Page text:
curbside recycling

Key Takeaways from the 2016 State of Curbside Report

The report features data from more than 400 municipal recycling programs in the U.S. And topics highlighted include frequency of collection, container type, municipal solid waste tip fees, material mix, collection approach and program ownership.

The United States Environmental Protection Agency (EPA) and national nonprofit The Recycling Partnership released the 2016 State of Curbside Report, which provides insight and analysis of key curbside attributes that influence the performance of recovering household recyclables at the curb.

The report features data from more than 400 municipal recycling programs in the U.S. And topics highlighted include frequency of collection, container type, municipal solid waste tip fees, material mix, collection approach and program ownership.

“The EPA is working to support communities as they make the transition to sustainable materials management. The insights from this research and analysis will allow us to more tightly target our resource allocation to that end,” said Jon Johnston of EPA Region 4, chief, materials and waste management branch. “We are very pleased with the depth and breadth of this report, as it shines a bright light on areas of opportunity that EPA can start supporting and the pathway to tangible progress.”

With this report, the EPA and The Recycling Partnership provide a clear overview of why some programs perform better than others and why strategic changes are needed to move forward with a circular economy and holistic sustainable materials management approach.

 “Entering into this research, our goal was to simply evaluate common attributes of high-performing programs, but the findings go far beyond that,” said Cody Marshall, technical assistance lead for The Recycling Partnership, in a press release. “Recent research by the State of North Carolina’s Department of Environmental Quality shows that there is roughly 800 to 1,000 pounds of recyclables available in the household each year. There are great opportunities to recover more of that material across the country. This curbside report points to strategies that lead to higher recovery and clearly more resources need to be made available to local governments to unlock their full potential.”

Here are some key takeaways from the report:

  • The current state of U.S. curbside recycling in 2016 is stronger is some places compared to others. And residential curbside recycling is the most convenient and effective way to capture bottles, cans, containers and paper from residences.
  •  U.S. curbside recycling systems share three common trends: strong community engagement leads to recovery in the home; a lack of consistency in how communities educate community members about curbside recycling programs leads to confusion and frustration; and no single characteristic can be changed to allow a struggling program to transform into a best-in-class program.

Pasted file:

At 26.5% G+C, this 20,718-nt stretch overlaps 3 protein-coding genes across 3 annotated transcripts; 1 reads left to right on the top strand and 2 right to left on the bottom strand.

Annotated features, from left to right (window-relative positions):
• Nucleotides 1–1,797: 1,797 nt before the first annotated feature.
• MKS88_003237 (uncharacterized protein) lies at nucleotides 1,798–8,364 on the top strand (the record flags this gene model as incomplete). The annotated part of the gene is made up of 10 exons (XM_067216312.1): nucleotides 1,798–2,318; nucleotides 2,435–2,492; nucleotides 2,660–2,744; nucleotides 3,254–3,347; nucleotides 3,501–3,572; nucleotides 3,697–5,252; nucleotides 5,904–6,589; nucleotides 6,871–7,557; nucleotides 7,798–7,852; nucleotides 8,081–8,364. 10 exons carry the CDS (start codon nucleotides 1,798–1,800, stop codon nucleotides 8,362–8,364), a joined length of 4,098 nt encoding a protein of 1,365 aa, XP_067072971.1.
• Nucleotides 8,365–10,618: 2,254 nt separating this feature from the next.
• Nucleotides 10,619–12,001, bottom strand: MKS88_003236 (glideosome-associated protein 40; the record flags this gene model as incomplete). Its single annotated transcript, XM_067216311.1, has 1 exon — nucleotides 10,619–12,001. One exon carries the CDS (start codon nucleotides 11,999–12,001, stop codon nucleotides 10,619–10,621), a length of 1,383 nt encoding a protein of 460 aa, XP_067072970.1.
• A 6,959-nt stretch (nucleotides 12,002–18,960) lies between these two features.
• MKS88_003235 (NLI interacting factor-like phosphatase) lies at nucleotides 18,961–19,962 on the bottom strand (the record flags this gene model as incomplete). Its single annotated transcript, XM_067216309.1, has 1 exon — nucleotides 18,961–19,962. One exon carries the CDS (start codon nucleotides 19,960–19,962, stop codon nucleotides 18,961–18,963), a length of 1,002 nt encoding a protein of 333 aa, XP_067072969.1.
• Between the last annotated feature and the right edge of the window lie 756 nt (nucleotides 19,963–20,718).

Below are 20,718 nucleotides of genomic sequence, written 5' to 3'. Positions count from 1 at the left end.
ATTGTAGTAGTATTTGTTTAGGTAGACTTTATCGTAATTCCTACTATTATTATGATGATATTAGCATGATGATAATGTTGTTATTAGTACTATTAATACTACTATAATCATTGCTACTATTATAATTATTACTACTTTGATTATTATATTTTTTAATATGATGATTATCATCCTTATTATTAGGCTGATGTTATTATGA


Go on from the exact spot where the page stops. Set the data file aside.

• Out of the 465 cities featured in this study, 82 percent of the curbside-collected cities have single stream collection and 54 percent of the curbside-collected cities have weekly collection. Additionally, $47 is the national municipal solid waste (MSW) tip fee average and 357 is the average amount of pounds per household per year (lbs/hh/yr).
  • The 465 cities represented in this study include at least three incorporated areas in each state, besides Alaska and Hawaii; 250 of the largest, most-populous cities in the country; and each state capital. Additionally, at least 20 percent of the homes eligible for curbside recycling service are represented in each of the 10 EPA Regions; 28 percent of the homes in the U.S. that could potentially receive curbside recycling service are included; and a selection of communities relative of the diversity of curbside programmatic attributes are featured.
  • Waste characterizations and recovery rate studies have shown that S. households annually generate between 800 and 1,000 pounds of recyclables that would be placed in recycling containers.
  • Sixty-one percent of the cities in the report utilize curbside carts, making it the most predominant collection method in seven of the 10 EPA Regions.
  • The difference between weekly curbside collection and every-other-week curbside collection was small, with the average recyclables collected weekly comes to 366 lbs./hh/yr and the average recyclables collected every amounts to 362 lbs./hh/yr.
  • The different in amount of recyclables collected by either public or private entities via contract or subscription was also minimal, with the average recyclables collected by private haulers amounts to 371 lbs./hh/yr and the average recyclables collected by public haulers comes to 345 lbs./hh/yr.
  • While there appears to be no correlation to effective collection of recyclables and whether the material was collected by public or private entities, there is a correlation between the amount of materials recovered and how the systems are both established and managed.
  • The majority of the highest-performing curbside recycling programs collect material single stream, collect curbside recycling automatically, use an automated cart-based system and have public engagement that influences curbside recycling to occur in communities.
  • Of the top-performing communities featured in the report, 96 percent have single stream collection; 83 percent provide wheeled carts with lids to collect recyclables; and 93 percent provide automated collections services.
  • To boost curbside recycling performance, communities can encourage public action by triggering an action to incentivize recycling, provide local-level information, create simple and consistent programmatic measurement protocols and reporting and support broader areas of collection.
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